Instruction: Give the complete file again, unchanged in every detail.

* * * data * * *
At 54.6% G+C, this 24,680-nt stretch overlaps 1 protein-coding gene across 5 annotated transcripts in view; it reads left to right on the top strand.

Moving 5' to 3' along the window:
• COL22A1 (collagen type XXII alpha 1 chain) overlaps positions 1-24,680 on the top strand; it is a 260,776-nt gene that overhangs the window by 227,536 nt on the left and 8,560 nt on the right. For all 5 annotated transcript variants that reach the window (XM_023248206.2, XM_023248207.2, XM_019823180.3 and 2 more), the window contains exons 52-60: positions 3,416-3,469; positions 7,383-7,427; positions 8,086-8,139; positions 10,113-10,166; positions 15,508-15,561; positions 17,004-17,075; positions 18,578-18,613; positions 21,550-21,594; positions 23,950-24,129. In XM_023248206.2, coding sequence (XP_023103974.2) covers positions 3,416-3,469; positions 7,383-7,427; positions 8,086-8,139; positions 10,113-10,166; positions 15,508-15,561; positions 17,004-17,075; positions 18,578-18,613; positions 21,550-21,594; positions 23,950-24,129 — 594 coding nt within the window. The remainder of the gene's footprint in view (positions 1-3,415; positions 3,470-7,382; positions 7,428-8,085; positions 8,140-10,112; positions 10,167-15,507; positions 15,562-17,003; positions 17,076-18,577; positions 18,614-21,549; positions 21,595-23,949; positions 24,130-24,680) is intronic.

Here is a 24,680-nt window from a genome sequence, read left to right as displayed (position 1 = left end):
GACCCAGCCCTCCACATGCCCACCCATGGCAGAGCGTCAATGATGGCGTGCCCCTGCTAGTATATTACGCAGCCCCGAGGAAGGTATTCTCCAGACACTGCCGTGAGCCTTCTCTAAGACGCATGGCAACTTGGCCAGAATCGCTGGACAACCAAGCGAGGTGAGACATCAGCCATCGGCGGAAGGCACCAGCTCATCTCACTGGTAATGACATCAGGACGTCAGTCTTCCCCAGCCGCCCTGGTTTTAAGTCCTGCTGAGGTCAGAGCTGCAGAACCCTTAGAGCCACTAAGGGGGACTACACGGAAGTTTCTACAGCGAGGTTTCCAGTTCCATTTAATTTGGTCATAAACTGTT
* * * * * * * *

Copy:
At 54.6% G+C, this 24,680-nt stretch overlaps 1 protein-coding gene across 5 annotated transcripts in view; it reads left to right on the top strand.

Moving 5' to 3' along the window:
• COL22A1 (collagen type XXII alpha 1 chain) overlaps positions 1-24,680 on the top strand; it is a 260,776-nt gene that overhangs the window by 227,536 nt on the left and 8,560 nt on the right. For all 5 annotated transcript variants that reach the window (XM_023248206.2, XM_023248207.2, XM_019823180.3 and 2 more), the window contains exons 52-60: positions 3,416-3,469; positions 7,383-7,427; positions 8,086-8,139; positions 10,113-10,166; positions 15,508-15,561; positions 17,004-17,075; positions 18,578-18,613; positions 21,550-21,594; positions 23,950-24,129. In XM_023248206.2, coding sequence (XP_023103974.2) covers positions 3,416-3,469; positions 7,383-7,427; positions 8,086-8,139; positions 10,113-10,166; positions 15,508-15,561; positions 17,004-17,075; positions 18,578-18,613; positions 21,550-21,594; positions 23,950-24,129 — 594 coding nt within the window. The remainder of the gene's footprint in view (positions 1-3,415; positions 3,470-7,382; positions 7,428-8,085; positions 8,140-10,112; positions 10,167-15,507; positions 15,562-17,003; positions 17,076-18,577; positions 18,614-21,549; positions 21,595-23,949; positions 24,130-24,680) is intronic.

Here is a 24,680-nt window from a genome sequence, read left to right as displayed (position 1 = left end):
GACCCAGCCCTCCACATGCCCACCCATGGCAGAGCGTCAATGATGGCGTGCCCCTGCTAGTATATTACGCAGCCCCGAGGAAGGTATTCTCCAGACACTGCCGTGAGCCTTCTCTAAGACGCATGGCAACTTGGCCAGAATCGCTGGACAACCAAGCGAGGTGAGACATCAGCCATCGGCGGAAGGCACCAGCTCATCTCACTGGTAATGACATCAGGACGTCAGTCTTCCCCAGCCGCCCTGGTTTTAAGTCCTGCTGAGGTCAGAGCTGCAGAACCCTTAGAGCCACTAAGGGGGACTACACGGAAGTTTCTACAGCGAGGTTTCCAGTTCCATTTAATTTGGTCATAAACTGTT